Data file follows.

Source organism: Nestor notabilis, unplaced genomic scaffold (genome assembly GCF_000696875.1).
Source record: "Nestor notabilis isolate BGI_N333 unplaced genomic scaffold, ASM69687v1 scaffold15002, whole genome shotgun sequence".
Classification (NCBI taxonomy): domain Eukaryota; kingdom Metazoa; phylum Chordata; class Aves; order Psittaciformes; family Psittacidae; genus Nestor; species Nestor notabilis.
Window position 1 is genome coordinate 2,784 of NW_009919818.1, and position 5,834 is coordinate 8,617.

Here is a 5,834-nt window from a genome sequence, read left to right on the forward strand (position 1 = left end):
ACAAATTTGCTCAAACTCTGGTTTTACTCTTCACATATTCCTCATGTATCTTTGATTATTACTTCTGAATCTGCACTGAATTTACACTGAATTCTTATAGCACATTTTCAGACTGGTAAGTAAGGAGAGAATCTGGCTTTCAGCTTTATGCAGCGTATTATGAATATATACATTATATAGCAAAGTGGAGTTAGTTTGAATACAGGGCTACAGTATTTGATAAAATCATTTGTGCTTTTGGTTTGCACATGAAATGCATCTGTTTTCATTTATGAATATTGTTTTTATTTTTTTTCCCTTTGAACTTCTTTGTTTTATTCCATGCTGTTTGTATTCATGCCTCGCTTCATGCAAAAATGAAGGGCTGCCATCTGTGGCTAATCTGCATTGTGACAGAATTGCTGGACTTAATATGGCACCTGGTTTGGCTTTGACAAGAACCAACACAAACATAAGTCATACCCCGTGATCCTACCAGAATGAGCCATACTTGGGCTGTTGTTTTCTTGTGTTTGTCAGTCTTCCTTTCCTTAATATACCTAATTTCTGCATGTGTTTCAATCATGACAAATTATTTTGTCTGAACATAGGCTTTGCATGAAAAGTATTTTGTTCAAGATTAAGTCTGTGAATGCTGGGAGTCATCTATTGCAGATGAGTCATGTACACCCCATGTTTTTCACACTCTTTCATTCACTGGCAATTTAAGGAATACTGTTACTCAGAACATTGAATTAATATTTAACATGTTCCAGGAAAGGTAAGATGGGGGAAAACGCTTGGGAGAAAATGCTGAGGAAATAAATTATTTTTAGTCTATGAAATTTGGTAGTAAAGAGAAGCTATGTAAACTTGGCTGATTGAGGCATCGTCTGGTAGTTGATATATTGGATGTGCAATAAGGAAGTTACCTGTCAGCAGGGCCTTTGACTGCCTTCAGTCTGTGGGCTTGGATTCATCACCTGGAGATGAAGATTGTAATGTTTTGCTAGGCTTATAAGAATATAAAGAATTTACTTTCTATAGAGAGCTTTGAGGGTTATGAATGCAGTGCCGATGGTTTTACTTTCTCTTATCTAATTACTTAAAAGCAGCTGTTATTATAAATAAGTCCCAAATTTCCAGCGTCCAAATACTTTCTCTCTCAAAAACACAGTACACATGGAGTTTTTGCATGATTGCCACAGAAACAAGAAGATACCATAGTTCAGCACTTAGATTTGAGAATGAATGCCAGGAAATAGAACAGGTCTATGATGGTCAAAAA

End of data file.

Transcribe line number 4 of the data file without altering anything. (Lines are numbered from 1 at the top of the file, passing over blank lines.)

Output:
Window position 1 is genome coordinate 2,784 of NW_009919818.1, and position 5,834 is coordinate 8,617.